Unda said he needed to see the people and places with his own eyes.
“My eyes flow with tears when I see the people of God thirsty to see and receive their leaders. … Despite the state of the road, I asked God for strength and energy … I had to spend the night with all my delegation, even in the middle of the forest, as long as we knew where God sent us.”

Emmanuel (Hallowed Manger Ground)

Baptism!





Sunday, December 29, 2019

He Rules the World: A Celebration of Peace (2019-1222)


21-22 Dec 2019, Christ Mountain Top
Praying the Scripture, Psalm 80
Advent Wreath, from Isaiah 7.10-16
       used at 6 pm for praying the Scripture
Children, Matthew 1.18-25 (Joseph and Mary)
Message, Luke 1.67-79 (Canticle of Simeon)
Mission Moment, two widows connect (Mission Central)

Years ago, I played in a men’s over-30 indoor soccer league. The artificial turf was very fast and, because we played with walls like hockey, the ball never went out of bounds and play never stopped. Our team was the class of the league and I got some of my best coaching ever from Victor Torres, our captain and player-coach. He taught me individual technique, respect of my limitations, and a more sophisticated offensive and defensive philosophy.
       Because we were the class of the league, we had a target on our back. Every opponent showed up in numbers, showed up pumped up, ready to take us down. One game, we were facing one of these rivals and we ended up short handed. We had to play an entire hour down a man in a very fast paced environment against a team that had two full lines to throw at us. How would we hold up?
       We had Victor, and he was in charge. He explained our modified team shape, gave us all our assignments, and put me at point for high pressure and the outlet pass. It wasn’t my job to score, despite my position on the field, just to get the ball, hold it a moment, and play it back to a teammate before pressing and forcing an opening in their defense.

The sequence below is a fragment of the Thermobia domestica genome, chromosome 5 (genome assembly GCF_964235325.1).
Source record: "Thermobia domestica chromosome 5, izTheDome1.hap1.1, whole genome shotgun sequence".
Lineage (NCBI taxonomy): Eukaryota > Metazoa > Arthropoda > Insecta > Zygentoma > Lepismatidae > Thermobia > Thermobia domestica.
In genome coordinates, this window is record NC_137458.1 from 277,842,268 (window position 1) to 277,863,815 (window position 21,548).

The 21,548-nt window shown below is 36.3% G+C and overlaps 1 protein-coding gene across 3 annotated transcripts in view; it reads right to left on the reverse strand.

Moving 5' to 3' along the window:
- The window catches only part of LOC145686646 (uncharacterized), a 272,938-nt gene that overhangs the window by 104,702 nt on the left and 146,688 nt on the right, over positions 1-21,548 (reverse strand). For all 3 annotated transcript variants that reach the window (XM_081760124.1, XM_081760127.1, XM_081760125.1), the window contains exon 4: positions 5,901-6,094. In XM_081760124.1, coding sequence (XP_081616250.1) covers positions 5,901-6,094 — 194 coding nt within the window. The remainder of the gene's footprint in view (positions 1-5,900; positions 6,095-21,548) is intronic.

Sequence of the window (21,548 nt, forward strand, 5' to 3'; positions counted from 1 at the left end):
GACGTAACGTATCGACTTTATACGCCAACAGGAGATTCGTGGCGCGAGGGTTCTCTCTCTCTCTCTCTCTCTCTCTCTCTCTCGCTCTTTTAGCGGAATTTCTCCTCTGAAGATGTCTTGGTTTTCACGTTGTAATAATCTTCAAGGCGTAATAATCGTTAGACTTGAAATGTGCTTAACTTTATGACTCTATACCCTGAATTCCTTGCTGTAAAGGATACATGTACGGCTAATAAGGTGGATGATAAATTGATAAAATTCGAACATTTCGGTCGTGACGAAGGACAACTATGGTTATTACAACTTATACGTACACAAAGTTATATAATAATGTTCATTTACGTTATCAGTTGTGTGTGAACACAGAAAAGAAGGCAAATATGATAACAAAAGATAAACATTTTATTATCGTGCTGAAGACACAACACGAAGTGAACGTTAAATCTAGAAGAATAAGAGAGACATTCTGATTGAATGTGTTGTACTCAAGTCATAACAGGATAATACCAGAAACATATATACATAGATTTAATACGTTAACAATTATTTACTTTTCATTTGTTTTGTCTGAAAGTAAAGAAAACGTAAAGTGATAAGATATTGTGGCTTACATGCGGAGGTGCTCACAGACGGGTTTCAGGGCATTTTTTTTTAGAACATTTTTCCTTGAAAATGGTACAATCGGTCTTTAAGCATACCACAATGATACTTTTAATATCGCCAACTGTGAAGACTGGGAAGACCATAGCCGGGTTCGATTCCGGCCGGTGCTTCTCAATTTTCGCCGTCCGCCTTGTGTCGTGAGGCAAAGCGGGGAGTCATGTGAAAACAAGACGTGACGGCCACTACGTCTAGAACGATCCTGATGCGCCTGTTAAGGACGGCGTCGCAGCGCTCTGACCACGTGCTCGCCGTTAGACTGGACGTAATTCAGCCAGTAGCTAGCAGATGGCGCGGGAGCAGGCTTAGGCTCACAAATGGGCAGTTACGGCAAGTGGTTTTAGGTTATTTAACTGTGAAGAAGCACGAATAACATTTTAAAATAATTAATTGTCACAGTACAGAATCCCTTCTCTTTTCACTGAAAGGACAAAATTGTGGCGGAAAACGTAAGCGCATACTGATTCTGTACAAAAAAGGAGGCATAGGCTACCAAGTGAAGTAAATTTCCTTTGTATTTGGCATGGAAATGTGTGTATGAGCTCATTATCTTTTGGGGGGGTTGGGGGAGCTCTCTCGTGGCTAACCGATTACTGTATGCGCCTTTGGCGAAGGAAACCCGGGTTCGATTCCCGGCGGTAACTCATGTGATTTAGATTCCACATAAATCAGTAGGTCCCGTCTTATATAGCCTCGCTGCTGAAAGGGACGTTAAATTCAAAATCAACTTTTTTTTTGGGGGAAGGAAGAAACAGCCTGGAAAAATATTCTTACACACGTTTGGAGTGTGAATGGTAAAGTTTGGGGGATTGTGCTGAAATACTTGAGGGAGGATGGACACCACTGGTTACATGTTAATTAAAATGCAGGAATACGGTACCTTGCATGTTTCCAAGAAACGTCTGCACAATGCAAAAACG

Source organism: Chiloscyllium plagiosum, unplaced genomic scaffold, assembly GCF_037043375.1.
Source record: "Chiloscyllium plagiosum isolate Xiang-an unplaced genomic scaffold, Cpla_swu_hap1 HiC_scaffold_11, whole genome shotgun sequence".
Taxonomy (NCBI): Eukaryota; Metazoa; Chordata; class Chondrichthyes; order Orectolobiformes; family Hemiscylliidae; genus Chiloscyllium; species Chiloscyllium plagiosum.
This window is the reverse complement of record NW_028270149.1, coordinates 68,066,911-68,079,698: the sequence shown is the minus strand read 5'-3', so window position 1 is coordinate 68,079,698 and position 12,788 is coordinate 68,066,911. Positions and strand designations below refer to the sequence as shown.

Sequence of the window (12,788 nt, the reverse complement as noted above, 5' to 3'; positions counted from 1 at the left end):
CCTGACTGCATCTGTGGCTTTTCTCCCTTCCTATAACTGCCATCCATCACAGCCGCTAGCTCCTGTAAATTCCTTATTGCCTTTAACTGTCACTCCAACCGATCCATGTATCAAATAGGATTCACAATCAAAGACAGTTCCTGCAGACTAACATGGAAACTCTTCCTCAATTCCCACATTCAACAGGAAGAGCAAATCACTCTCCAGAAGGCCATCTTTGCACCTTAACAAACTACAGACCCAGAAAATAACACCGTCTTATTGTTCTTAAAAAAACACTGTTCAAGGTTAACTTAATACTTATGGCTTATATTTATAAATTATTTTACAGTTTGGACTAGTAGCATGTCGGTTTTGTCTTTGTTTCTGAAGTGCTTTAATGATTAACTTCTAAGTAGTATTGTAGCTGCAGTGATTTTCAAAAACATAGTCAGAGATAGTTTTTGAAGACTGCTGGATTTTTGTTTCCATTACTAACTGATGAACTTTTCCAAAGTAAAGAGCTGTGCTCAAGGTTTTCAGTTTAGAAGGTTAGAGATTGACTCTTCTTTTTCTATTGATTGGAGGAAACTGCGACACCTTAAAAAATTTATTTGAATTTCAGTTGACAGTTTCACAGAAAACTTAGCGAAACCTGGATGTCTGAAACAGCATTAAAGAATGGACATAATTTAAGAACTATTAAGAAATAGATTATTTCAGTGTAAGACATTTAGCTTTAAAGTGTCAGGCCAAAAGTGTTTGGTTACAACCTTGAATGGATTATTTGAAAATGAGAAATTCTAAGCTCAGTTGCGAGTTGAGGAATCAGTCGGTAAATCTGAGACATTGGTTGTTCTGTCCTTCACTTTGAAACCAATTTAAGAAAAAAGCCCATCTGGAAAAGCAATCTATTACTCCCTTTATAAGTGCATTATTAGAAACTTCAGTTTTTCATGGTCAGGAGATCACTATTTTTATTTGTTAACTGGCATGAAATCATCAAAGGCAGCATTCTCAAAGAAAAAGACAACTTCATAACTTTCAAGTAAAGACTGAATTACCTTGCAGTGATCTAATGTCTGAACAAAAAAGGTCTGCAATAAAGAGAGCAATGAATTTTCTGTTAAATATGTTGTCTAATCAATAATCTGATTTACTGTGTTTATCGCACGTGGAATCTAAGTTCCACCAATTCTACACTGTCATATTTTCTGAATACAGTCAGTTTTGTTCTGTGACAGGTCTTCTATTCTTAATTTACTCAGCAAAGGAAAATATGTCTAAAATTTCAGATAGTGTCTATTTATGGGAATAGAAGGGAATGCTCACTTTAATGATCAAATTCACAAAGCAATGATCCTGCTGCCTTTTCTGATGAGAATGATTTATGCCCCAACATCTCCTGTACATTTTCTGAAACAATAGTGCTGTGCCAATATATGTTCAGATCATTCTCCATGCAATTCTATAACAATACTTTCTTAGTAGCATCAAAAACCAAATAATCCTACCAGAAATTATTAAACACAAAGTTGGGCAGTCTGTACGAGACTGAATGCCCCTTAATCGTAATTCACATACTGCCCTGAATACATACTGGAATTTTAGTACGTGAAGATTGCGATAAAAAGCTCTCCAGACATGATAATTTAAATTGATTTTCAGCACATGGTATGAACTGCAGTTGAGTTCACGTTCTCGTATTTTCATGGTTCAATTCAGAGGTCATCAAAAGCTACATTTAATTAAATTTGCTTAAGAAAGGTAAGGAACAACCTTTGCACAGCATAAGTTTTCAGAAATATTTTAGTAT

I was never worried about the outcome, because Victor was in charge. I was actually excited to see what he would cook up, what tactics he would employ to break them down. And, boy, did we.
       Frankly, there’s not much at stake in a moment like that. But it is nice to face adversity with peace in your heart. As we celebrate the gift of peace today, we are reminded that the peace of God comes to those who trust.

When Robin and I have faced our most difficult struggles, we have found that place of trust and peace holding each other in bed and talking. We’ve spent hours talking through Jesse’s mental health struggles, various parenting challenges, and how to meet and take the big risks in our calling like Robin heading off to Lesotho (in Africa) for six weeks of HIV-AIDS work while the kids were little tykes, the call to start a church from scratch, the call to move to Mountain Top at great personal cost. We spent hours laying there talking through STUFF, our talk a prayer, both physically and emotionally putting our trust in each other and in the God who brought us together, and as we trusted finding peace. We participate in peace by means of faith – our TRUST in another.

Maize's last day

So blessed to have Maize with us. She has now gone on to additional training with Seeing Eye.

Wednesday, December 25, 2019

Tuesday, December 24, 2019

Christmas Eve

Family Service, 7 pm
with Children's Musical and Candlelight

Reflections Service, 11 pm
with the Lord's Table and Candlelight
Pre-service concert at 10:30 pm

Monday, December 23, 2019

His Blessings Flow: A Celebration of Joy



14-15 Dec 2019, Christ Mountain Top
Praying the Scripture, Psalm 146
Advent Wreath, from Isaiah 35.1-10
       used at 6 pm for praying the Scripture
Children, Matthew 11.2-11 (Jesus and John)
Message, Luke 1.46-56 (Magnificat)

Today, as we continue to work our way through the 300th anniversary of “Joy to the World,” we celebrate joy as we come to this third verse:
No more let sins and sorrows grow,
nor thorns infest the ground;
he comes to make his blessings flow
far as the curse is found,
far as the curse is found,
far as, far as the curse is found.
This third verse is not always printed in North America. We use a different tune than is typically used in Europe, that gives us an upbeat repetition of the last line of each verse. “Far as, far as the curse is found.” Woo-hoo! What?! But as people of God, we celebrate Joy in the context of Curse.